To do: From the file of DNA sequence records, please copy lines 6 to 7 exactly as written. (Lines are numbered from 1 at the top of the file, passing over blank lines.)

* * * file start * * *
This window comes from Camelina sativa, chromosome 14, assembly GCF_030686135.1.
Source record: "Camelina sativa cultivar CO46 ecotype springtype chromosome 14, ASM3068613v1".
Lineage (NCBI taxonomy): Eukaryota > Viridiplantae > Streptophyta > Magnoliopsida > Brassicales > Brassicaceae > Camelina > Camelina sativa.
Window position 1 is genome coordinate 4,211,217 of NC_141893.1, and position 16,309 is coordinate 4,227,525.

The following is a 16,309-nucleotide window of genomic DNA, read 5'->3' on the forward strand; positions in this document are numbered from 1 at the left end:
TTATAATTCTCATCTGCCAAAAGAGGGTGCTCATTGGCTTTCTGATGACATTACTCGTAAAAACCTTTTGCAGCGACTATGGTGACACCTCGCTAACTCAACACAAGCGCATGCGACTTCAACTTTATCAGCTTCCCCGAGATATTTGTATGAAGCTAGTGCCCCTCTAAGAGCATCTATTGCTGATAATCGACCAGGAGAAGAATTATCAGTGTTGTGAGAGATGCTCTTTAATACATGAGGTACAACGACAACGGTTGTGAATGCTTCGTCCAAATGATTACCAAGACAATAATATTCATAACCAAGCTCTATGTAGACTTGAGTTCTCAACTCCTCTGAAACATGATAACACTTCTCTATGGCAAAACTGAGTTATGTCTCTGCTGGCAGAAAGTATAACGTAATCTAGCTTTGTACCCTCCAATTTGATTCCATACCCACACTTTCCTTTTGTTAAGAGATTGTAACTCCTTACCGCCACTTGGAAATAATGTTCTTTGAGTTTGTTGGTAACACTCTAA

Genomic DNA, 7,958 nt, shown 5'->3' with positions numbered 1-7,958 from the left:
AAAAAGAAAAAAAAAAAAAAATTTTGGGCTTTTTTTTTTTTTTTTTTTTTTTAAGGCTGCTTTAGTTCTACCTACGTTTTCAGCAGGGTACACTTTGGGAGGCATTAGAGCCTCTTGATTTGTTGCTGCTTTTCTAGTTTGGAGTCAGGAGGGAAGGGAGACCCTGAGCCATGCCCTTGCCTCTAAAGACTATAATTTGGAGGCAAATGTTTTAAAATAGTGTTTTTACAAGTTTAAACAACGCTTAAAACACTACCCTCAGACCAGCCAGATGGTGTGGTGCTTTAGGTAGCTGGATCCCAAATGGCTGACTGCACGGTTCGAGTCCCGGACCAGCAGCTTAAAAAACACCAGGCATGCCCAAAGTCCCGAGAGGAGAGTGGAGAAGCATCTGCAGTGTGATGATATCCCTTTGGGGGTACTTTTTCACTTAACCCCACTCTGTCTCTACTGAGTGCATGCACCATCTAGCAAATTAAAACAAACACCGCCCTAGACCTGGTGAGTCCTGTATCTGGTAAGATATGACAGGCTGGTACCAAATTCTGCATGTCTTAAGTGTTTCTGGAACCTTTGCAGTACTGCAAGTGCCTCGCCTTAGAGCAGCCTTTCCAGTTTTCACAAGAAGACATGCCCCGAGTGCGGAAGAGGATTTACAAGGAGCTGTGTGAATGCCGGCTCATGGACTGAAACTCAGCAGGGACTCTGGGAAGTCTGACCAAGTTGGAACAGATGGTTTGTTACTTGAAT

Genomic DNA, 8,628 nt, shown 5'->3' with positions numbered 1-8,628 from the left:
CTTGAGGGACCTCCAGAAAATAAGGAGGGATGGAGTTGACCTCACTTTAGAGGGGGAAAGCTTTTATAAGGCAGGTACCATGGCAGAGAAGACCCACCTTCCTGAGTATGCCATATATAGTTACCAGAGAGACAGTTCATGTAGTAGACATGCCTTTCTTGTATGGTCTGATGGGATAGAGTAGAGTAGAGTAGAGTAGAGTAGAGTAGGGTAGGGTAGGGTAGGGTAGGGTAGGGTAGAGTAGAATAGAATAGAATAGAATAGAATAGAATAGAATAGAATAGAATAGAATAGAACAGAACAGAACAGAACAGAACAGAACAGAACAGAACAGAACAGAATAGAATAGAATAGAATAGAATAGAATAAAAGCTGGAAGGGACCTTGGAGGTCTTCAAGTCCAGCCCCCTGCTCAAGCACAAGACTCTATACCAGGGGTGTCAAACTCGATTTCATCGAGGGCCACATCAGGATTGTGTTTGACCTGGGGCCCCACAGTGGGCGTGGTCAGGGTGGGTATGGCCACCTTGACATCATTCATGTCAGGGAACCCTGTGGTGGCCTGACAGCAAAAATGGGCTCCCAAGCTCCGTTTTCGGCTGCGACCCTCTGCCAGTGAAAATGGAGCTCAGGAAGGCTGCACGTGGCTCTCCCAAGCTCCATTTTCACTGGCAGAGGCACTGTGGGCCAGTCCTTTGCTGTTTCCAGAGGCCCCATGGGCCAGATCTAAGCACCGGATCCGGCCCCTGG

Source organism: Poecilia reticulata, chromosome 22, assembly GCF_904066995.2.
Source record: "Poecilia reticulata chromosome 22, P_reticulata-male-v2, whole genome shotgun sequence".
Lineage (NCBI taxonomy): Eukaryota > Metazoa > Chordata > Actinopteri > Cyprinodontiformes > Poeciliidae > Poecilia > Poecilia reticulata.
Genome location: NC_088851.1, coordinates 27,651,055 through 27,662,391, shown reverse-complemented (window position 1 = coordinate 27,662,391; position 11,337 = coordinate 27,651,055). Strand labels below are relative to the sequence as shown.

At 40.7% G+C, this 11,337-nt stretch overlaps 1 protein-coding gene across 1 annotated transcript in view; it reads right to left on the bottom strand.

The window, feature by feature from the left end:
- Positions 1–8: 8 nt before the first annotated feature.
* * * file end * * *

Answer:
TTATAATTCTCATCTGCCAAAAGAGGGTGCTCATTGGCTTTCTGATGACATTACTCGTAAAAACCTTTTGCAGCGACTATGGTGACACCTCGCTAACTCAACACAAGCGCATGCGACTTCAACTTTATCAGCTTCCCCGAGATATTTGTATGAAGCTAGTGCCCCTCTAAGAGCATCTATTGCTGATAATCGACCAGGAGAAGAATTATCAGTGTTGTGAGAGATGCTCTTTAATACATGAGGTACAACGACAACGGTTGTGAATGCTTCGTCCAAATGATTACCAAGACAATAATATTCATAACCAAGCTCTATGTAGACTTGAGTTCTCAACTCCTCTGAAACATGATAACACTTCTCTATGGCAAAACTGAGTTATGTCTCTGCTGGCAGAAAGTATAACGTAATCTAGCTTTGTACCCTCCAATTTGATTCCATACCCACACTTTCCTTTTGTTAAGAGATTGTAACTCCTTACCGCCACTTGGAAATAATGTTCTTTGAGTTTGTTGGTAACACTCTAA

Genomic DNA, 7,958 nt, shown 5'->3' with positions numbered 1-7,958 from the left: